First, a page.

Daehangno has a tiny park, named Marronnier Park after a species of trees growing here. This plot of land used to be occupied by some of the buildings of Seoul National University, the nation's most prestigious, and became a park when the university moved to the southern edge of the city in 1975. Seoul National University still maintains its hospital and medical school across Daehangno, however. A number of other universities continue to surround the park.
It's possible to get one's portrait drawn here at the park.
There is a rather tall flagpole, with the national flag. Right now, the citizens are constantly being reminded to display the national flag at home, between October 1st and October 9th, to mark three memorial days clustered together. They are as follows:
- Armed Forces Day, October 1st, which marks the founding of South Korea's military in 1948.
- National Foundation Day, October 3rd, which is the date when, according to Korean mythology, Dangun Wanggeom founded the very first Korean nation-state, Ancient Joseon, in the vicinity of Pyongyang, in 2333 BCE. This one is a legal holiday.
- Alphabet Day, October 9th, the anniversary of the official royal proclamation of a new Korean writing system in 1446. To this day, Korean is the only natural language in the world that is written in an artificial script.
Next to the flagpole: the lyrics of the national anthem. Just like its American counterpart the Star-Spangled Banner, the national anthem has four verses, though each verse is followed by an identical refrain (the bottom two lines). There are two possible authors, one of them being California-based Dosan Ahn Chang-ho, though no conclusion has been made. The national anthem was originally sung to the tune of Auld Lang Syne, but in 1935, a Korean composer named Ahn Eak-tae, active in the US and in Europe, composed a new melody, which was adopted by the South Korean government in 1948.
Go ahead. Sing it. See Wikipedia for the romanized version and the English translation.
Also in the park: the statue of a pro-independence activist during the Japanese occupation. This man detonated a bomb at the police station on Seoul's main street, killing many Japanese policemen. He was later killed by the police during another scuffle between pro-independence activists and the police.
Most of the activities around Marronnier Park do not take place on Daehangno itself, but rather on the alleyways around it. And that's par for the course in any South Korean city.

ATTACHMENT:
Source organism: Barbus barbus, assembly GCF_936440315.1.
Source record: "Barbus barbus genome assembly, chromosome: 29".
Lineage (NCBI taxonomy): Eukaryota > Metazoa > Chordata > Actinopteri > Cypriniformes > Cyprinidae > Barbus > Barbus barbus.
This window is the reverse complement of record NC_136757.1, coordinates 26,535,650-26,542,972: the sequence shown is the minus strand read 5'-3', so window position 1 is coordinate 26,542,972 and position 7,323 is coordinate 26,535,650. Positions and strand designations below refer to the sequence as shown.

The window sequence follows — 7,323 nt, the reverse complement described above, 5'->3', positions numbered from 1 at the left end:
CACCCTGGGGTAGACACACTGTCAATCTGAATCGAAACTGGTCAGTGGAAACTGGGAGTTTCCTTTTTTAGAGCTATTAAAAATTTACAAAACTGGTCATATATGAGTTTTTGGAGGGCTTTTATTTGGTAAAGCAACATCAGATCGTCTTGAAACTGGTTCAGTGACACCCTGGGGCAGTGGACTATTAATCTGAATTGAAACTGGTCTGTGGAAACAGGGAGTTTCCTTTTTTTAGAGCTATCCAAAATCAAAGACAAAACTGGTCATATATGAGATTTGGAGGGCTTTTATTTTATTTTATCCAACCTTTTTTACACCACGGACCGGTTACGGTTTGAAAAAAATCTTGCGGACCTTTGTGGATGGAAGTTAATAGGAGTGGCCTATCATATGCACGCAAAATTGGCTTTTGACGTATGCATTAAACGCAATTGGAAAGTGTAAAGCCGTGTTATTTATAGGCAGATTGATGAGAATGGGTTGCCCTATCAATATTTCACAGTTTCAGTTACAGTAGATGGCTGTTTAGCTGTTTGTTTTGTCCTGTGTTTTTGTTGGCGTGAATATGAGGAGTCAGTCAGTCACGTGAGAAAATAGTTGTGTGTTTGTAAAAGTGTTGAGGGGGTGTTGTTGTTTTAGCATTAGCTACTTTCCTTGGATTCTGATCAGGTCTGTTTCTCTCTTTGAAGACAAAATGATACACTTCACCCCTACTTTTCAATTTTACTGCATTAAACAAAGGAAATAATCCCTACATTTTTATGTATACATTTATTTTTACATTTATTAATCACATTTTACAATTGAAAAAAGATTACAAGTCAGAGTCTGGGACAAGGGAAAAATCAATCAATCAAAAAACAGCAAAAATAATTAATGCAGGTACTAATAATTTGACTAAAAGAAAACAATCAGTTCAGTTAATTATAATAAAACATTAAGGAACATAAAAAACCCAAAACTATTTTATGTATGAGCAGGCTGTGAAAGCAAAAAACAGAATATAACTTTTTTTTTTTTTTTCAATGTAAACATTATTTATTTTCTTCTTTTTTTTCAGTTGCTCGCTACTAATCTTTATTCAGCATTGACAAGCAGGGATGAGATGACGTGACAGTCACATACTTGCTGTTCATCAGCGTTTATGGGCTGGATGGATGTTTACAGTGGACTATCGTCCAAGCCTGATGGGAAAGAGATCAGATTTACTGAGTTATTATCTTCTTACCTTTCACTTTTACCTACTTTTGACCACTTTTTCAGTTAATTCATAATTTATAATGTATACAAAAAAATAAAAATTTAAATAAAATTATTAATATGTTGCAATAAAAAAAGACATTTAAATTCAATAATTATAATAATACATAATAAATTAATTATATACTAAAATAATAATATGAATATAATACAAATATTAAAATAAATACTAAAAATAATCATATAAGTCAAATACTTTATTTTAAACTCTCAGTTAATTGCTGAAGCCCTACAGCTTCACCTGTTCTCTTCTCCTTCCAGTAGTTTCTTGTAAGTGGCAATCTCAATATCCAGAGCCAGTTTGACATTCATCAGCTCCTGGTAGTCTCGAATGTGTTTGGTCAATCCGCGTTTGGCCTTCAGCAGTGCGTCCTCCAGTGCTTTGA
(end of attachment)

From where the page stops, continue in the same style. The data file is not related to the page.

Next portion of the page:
In South Korea, until recently, these alleyways did not have names; only thoroughfares were named streets. Urban addresses put the name of the province first (if applicable), then the city, the ward, the district, then block and house numbers, in that order - great for postal carriers and government bureaucrats, but useless for the average person. (Rural addresses work similarly, though they used county, township, and village names instead.) Now, every alleyway has a name, and every address has an alternative address using that alleyway/street name, but everyone seems to still use the old bureaucratic addresses. The average residents navigate/give directions by using nearby landmarks and simplified neighborhood maps (often on the back of a business card). Subway stations and major convenience store/restaurant chains make great local landmarks.
These plastic displays showcase the menu of a restaurant inside. This restaurant specializes in "omurice" - Japanese shorthand for rice omelette, and a popular dish in South Korea.
A political banner in front of a restaurant. It criticizes the current government policies, which include massive tax cuts for the richest 1%, massive budget cuts for programs for the masses, and the "spirit of sharing" embodied in those policies. It further hopes that the "spirit of sharing" will not extend to Dokdo, the remote islets in the middle of the Sea of Japan, known internationally as Liancourt Rocks and claimed by Japan as Takeshima. (Connotation: the government may be willing to share Dokdo with Japan.)
The banner also asks that the New Right Foundation, the reactionary group that is the architect of much of the policies of the current conservative government, be kicked out of politics. The New Right Foundation preaches a revisionist history, where Japan is seen as a benevolent developer of the primitive Korean infrastructure, economy, and mentality during the colonial rule. Never mind that the Japanese had to develop Korea's transportation infrastructure only to facilitate links to the riches of Manchuria and China, and the industries only to feed Japan's war machine. The New Right Foundation enjoys strong support of the right-wing political parties (including the ruling majority Grand Nationals), the Christians, and the Korean-Americans, but is strongly despised by the vast majority of people.